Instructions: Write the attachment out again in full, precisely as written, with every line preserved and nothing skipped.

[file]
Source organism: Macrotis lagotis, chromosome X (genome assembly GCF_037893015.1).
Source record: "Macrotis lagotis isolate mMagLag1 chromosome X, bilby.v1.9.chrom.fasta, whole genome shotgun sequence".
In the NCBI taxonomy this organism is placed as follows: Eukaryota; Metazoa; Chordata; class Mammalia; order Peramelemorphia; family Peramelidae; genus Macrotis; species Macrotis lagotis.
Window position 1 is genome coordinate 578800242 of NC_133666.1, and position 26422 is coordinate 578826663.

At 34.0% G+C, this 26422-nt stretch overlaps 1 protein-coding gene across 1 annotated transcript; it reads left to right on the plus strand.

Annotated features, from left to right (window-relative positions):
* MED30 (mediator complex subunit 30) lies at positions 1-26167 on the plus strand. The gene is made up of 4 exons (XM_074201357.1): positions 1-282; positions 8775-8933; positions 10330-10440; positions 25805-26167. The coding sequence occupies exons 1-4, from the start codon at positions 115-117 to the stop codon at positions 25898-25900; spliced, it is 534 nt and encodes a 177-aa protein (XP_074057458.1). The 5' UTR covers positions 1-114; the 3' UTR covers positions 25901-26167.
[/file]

Source organism: Macrotis lagotis, chromosome X (genome assembly GCF_037893015.1).
Source record: "Macrotis lagotis isolate mMagLag1 chromosome X, bilby.v1.9.chrom.fasta, whole genome shotgun sequence".
In the NCBI taxonomy this organism is placed as follows: Eukaryota; Metazoa; Chordata; class Mammalia; order Peramelemorphia; family Peramelidae; genus Macrotis; species Macrotis lagotis.
Window position 1 is genome coordinate 578800242 of NC_133666.1, and position 26422 is coordinate 578826663.

At 34.0% G+C, this 26422-nt stretch overlaps 1 protein-coding gene across 1 annotated transcript; it reads left to right on the plus strand.

Annotated features, from left to right (window-relative positions):
* MED30 (mediator complex subunit 30) lies at positions 1-26167 on the plus strand. The gene is made up of 4 exons (XM_074201357.1): positions 1-282; positions 8775-8933; positions 10330-10440; positions 25805-26167. The coding sequence occupies exons 1-4, from the start codon at positions 115-117 to the stop codon at positions 25898-25900; spliced, it is 534 nt and encodes a 177-aa protein (XP_074057458.1). The 5' UTR covers positions 1-114; the 3' UTR covers positions 25901-26167.